Rectangular in shape, this possibly Indian house sprawls over much of its block, about 40 metres from street-front to back wall, way bigger than any 3 BHK in Bengaluru — something like 8,000 sq. ft. carpet area on the ground floor alone. Built in the mid-50s CE, it is a fairly typical example of how a reasonably prosperous family enjoyed Pompeiian living. The tiny back garden, viridarium, has a flowering tree and is enclosed by a colonnaded courtyard, peristylum, where the inhabitants would dine, semi-al fresco. Rather unusually, they had a proper stove, hinting at an interest in home cooking, while most Pompeiians ate out or took home delivery, and this block too has a small cook-shop and boozer right next door for takeaways.

Who lived here?

To the right of the viridarium is a ruined portico that seems to have been turned into auxiliary sleeping chambers of a crude kind, maybe for visitors who overstayed their welcome. This is where archaeologists dug up a wooden chest containing the ivory statuette, along with 39 glass items, many bronze utensils and one glazed ceramic vase from Alexandria.

Although Italian scholars thought the statuette was a broken-off mirror handle or a toiletry article, “probabilmente per un oggetto da toletta”, modern researchers feel it would make for a very impractical handle, and have found indications — such as small drill holes that may have served to fix it to another object — that it was possibly one leg of a low three-legged table.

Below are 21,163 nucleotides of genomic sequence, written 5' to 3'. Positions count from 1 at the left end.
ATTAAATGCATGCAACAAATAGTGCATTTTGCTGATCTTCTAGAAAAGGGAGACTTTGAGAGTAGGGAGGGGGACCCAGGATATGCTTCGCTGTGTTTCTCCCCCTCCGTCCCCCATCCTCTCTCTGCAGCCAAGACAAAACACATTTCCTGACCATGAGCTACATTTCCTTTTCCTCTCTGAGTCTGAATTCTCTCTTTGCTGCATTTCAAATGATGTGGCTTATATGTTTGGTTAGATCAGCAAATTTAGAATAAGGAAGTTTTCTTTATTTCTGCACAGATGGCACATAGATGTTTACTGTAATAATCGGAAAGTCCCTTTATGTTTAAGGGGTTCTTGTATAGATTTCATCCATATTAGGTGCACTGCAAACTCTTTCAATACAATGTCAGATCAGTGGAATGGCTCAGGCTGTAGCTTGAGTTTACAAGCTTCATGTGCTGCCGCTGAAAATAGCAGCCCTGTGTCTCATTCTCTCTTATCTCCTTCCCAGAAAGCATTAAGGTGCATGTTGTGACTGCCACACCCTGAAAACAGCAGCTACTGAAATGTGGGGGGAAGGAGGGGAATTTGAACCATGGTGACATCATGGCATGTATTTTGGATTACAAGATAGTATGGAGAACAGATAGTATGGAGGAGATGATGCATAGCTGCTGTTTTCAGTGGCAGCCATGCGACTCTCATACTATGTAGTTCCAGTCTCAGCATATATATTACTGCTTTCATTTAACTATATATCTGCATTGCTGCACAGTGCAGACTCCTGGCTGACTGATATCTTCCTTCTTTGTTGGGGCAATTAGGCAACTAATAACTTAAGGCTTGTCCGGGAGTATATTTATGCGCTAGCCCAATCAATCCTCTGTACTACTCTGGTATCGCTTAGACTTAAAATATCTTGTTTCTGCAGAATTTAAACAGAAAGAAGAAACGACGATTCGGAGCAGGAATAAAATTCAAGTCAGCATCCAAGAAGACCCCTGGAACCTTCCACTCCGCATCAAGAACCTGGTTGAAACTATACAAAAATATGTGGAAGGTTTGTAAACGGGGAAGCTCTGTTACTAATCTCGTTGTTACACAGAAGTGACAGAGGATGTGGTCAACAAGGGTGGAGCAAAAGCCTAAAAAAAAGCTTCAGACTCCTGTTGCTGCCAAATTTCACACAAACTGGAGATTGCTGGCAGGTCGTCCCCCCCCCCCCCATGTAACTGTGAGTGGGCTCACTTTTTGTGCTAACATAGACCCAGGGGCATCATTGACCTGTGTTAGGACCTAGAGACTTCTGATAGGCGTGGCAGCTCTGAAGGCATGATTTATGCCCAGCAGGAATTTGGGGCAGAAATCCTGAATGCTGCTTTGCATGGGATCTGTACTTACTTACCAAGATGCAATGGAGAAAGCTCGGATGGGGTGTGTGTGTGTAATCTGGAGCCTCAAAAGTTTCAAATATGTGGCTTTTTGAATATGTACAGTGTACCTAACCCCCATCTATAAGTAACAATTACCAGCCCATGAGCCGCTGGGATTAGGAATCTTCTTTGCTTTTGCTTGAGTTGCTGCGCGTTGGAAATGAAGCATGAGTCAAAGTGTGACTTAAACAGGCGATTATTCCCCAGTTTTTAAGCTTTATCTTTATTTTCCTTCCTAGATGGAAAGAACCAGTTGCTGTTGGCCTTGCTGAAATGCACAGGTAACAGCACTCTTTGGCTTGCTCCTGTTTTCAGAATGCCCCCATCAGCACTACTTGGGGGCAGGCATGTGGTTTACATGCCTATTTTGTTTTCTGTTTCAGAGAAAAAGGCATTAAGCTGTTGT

Inside the house where the Indian statuette was found.

Inside the house where the Indian statuette was found.  

But who lived in this house in the shopping street of Pompeii? We don’t even know his exact title, though epigraphists have deciphered a scribbled list of names from a wall: Daphnus, Felix, Agele and Attice. The last name has a distinctly Greek ring to it, hinting at a person with Athenian manners and a certain refined elegance. Was the homeowner one of those Greeks who had sailed to India? He was most probably a trader in foreign products — considering clues like the ship graffiti and the Indian statuette. Popular Indian imports in those days ranged from rice, sesame oil, cane sugar and spices to iron, gemstones, eunuchs (importing them attracted a special luxury tax), and, of course, ivory.

I would like to imagine that one of the cornershops out front was an Indian-style spice emporium. And instead of wine by the amphora, maybe they sold arrack? Arrack that originated in Kerala is, as research shows, one of the world’s oldest hard drinks.

And after a few pegs, as guests were getting increasingly plastered, maybe a Satyricon-like scene played out. The sketch known as Cena Trimalchionis (Trimalchio’s Dinner) is set about the same time, in 60s CE, in Pompeii’s vicinity. The evocative text fills in the gaps in my imagination: the host flaunts his wealth as he tries to impress guests with cooked storks, honey-dipped dormice, eggs stuffed with live birds, bees from Athens to make Greek honey, and even “mushroom-spawn” from India. Likewise, might this homeowner have pulled out his beautiful oriental Aphrodite and told wild stories about how he got it during his adventures in Asia?

The travel writer lives to eat strange things and poke his nose in antique potholes.

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Printable version | Apr 21, 2021 4:32:38 AM |